I said in my mind: “This cancer thing is so unfair, that’s why I’m so mad.”
And immediately, a voice definitely not my own answered inside my mind, without missing a beat: “Why do you think it’s unfair? That implies you have no control over the outcome!”
Here’s what it was: It wasn’t audible really. It was just…. there. The feeling was a bit challenging, kindly admonishing me while informing me of a truth that I should have been able to see on my own. I can promise you, in that moment, I was not thinking anything along these lines-it was pure pain and helplessness. Although the second part was more of a statement, it felt like a giant question mark was hanging in front of my heart.
I was left with the shocking awareness that responding the way I was, was entirely a choice. It isn’t fair or unfair or anything else for that matter-it just was and what it was could be worked with, could be influenced. “Cancer” is not a demon, it’s just a state and when we engage our energy and our mind and decide how we will engage, we influence the outcome. When we choose to engage in a slow, terrified descent down a black stairwell, it appears that we have no control-and because we believe it, it becomes a reality.
I’m not even exaggerating when I tell you that moment flipped the script on the whole thing. I had been receiving “messages” in that manner through auto writing for years prior to that moment, but never had I experienced such a tangible, undeniable communicative intervention like that. In my darkest hour, in a moment of genuine possession of fear and grief, I was told what to do. Also, it was that day that I stopped saying the word “cancer”. When posting on social media for light and prayer, I stopped writing it as cancer and instead referred to it as “cancer”. I just knew-and still do-that what it appears to be, isn’t quite what “it” is.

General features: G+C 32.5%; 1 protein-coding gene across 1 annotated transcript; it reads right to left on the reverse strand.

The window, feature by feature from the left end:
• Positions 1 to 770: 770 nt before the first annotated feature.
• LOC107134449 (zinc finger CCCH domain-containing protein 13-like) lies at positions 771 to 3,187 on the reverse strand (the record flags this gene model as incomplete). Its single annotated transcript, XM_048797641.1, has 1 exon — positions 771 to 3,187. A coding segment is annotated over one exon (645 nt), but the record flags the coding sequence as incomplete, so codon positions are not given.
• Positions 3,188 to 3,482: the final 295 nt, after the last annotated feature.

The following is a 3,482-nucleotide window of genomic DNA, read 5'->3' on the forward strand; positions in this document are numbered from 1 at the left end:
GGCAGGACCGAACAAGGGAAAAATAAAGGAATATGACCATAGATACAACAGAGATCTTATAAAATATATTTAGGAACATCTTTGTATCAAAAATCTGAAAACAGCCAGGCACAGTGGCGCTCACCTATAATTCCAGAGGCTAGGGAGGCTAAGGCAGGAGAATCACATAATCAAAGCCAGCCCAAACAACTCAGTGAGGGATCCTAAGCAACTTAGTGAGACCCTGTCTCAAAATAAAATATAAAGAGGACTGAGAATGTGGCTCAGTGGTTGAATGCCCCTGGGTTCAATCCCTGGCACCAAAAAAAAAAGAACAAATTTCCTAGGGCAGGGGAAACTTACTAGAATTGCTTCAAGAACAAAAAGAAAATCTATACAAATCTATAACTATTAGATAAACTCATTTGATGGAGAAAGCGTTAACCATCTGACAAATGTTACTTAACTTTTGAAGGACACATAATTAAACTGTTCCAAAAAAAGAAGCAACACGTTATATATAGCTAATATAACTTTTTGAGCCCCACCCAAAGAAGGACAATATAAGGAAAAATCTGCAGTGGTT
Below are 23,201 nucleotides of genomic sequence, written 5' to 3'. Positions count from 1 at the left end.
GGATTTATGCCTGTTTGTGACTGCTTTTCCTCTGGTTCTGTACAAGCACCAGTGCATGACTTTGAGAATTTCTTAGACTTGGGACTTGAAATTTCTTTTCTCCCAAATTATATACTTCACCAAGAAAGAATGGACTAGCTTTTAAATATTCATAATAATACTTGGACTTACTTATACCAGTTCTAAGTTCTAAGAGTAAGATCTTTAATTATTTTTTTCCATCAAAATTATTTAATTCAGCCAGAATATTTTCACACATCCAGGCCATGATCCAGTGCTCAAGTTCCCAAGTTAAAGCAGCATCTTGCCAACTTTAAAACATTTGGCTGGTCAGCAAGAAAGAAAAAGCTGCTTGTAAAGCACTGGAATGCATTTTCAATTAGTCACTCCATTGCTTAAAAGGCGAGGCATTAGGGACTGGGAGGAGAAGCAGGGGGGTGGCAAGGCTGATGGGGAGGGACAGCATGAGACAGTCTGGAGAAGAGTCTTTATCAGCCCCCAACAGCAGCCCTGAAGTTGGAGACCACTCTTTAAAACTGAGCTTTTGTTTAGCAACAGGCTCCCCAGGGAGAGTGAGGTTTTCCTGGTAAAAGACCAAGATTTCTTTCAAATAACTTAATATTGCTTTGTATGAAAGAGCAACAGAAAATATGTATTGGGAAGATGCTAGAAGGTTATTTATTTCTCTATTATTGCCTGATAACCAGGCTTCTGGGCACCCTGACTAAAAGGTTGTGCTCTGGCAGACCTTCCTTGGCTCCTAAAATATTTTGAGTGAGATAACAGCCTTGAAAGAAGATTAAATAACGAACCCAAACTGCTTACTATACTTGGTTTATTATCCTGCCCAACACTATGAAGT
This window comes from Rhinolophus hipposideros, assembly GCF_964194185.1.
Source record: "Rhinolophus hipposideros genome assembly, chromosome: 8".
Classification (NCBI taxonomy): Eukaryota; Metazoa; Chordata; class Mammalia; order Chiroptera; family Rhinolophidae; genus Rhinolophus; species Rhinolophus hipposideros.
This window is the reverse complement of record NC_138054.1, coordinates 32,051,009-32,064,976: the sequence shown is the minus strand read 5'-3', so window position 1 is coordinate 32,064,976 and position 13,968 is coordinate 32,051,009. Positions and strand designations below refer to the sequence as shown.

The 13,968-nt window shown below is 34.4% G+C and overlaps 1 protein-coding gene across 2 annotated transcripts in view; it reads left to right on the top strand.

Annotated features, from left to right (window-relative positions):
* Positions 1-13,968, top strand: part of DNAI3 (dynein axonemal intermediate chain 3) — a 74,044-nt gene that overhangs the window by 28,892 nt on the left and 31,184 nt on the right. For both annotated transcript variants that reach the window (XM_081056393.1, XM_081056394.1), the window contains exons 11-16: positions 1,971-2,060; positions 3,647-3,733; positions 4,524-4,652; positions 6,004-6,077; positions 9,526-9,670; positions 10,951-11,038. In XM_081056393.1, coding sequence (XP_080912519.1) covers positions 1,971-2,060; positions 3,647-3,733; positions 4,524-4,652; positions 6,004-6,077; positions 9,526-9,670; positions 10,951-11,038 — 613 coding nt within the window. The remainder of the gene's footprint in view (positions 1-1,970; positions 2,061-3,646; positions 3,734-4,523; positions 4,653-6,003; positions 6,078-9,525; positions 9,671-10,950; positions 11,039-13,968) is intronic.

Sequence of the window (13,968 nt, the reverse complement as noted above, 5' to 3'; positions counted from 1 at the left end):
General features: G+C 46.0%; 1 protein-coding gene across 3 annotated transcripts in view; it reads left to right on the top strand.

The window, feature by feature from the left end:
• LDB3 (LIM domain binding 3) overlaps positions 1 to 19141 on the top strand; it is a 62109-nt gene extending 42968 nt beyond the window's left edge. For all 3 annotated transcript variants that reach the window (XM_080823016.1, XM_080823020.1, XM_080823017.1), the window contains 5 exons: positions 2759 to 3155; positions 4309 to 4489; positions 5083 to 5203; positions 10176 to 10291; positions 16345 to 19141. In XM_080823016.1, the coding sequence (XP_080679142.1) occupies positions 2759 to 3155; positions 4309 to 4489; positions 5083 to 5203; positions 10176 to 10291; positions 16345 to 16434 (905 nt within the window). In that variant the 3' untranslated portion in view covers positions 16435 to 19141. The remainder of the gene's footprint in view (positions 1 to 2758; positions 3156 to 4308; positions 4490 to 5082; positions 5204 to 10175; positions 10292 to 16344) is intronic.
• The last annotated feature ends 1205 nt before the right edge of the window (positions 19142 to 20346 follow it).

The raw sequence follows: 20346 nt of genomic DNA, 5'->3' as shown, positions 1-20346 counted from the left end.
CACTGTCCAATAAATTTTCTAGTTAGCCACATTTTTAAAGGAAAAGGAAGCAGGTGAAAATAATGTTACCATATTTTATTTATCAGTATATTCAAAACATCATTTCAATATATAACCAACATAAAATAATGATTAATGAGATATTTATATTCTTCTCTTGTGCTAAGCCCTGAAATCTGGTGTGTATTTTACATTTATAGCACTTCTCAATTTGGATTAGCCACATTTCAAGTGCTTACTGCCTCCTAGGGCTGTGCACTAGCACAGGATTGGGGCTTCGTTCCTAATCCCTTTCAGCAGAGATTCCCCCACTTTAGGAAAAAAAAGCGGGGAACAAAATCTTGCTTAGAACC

What I needed to do, was see the many ways of “influencing the outcome”. Healing is a divine, energetic job and it is not just physical. The “experience” was being had. That means, you must choose to engage in ways that create a high frequency-and the tests will be constant. Once you know that your direct focus keeps you engaged in the outcome, you win. Conversely, once you “know” (which is not truth, actually) that you have no control, you lose.
I wasn’t always rock solid after that. I still waivered. I still hung on with my teeth and my fingernails, most of the time at first. But after a few weeks of treatment, peace settled in. We had engaged-we made choices both physically and spiritually to engage in the highest frequency possible. It was working. It worked.
You are divine consciousness. You are partnered with the energy of All That Is-the divine creator. Because you are part of it, made of it, you are it.
Engage and stay high, my friends.